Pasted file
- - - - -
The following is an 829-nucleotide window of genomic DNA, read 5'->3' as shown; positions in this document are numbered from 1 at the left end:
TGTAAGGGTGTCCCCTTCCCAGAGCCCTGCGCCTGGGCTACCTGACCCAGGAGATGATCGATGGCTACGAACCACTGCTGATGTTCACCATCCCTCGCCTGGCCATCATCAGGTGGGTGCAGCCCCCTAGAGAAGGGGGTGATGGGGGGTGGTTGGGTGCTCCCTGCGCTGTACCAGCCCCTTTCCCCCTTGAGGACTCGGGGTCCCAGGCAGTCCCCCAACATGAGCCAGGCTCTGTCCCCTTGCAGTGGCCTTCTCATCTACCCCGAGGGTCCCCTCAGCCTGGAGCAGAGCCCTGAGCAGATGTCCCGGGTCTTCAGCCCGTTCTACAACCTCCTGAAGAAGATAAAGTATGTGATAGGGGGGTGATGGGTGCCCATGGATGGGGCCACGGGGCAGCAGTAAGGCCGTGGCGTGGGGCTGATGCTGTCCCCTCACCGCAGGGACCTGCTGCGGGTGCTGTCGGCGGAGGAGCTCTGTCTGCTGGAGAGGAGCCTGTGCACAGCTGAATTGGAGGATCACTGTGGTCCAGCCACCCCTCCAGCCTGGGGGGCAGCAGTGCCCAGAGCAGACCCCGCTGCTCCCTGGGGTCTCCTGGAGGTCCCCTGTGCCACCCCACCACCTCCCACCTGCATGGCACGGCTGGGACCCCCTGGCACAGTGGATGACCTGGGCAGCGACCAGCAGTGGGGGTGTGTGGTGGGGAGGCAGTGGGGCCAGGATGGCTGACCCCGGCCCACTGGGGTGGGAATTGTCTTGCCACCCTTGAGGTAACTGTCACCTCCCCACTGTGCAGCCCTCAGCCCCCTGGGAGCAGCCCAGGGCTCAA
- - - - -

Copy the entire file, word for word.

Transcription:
The following is an 829-nucleotide window of genomic DNA, read 5'->3' as shown; positions in this document are numbered from 1 at the left end:
TGTAAGGGTGTCCCCTTCCCAGAGCCCTGCGCCTGGGCTACCTGACCCAGGAGATGATCGATGGCTACGAACCACTGCTGATGTTCACCATCCCTCGCCTGGCCATCATCAGGTGGGTGCAGCCCCCTAGAGAAGGGGGTGATGGGGGGTGGTTGGGTGCTCCCTGCGCTGTACCAGCCCCTTTCCCCCTTGAGGACTCGGGGTCCCAGGCAGTCCCCCAACATGAGCCAGGCTCTGTCCCCTTGCAGTGGCCTTCTCATCTACCCCGAGGGTCCCCTCAGCCTGGAGCAGAGCCCTGAGCAGATGTCCCGGGTCTTCAGCCCGTTCTACAACCTCCTGAAGAAGATAAAGTATGTGATAGGGGGGTGATGGGTGCCCATGGATGGGGCCACGGGGCAGCAGTAAGGCCGTGGCGTGGGGCTGATGCTGTCCCCTCACCGCAGGGACCTGCTGCGGGTGCTGTCGGCGGAGGAGCTCTGTCTGCTGGAGAGGAGCCTGTGCACAGCTGAATTGGAGGATCACTGTGGTCCAGCCACCCCTCCAGCCTGGGGGGCAGCAGTGCCCAGAGCAGACCCCGCTGCTCCCTGGGGTCTCCTGGAGGTCCCCTGTGCCACCCCACCACCTCCCACCTGCATGGCACGGCTGGGACCCCCTGGCACAGTGGATGACCTGGGCAGCGACCAGCAGTGGGGGTGTGTGGTGGGGAGGCAGTGGGGCCAGGATGGCTGACCCCGGCCCACTGGGGTGGGAATTGTCTTGCCACCCTTGAGGTAACTGTCACCTCCCCACTGTGCAGCCCTCAGCCCCCTGGGAGCAGCCCAGGGCTCAA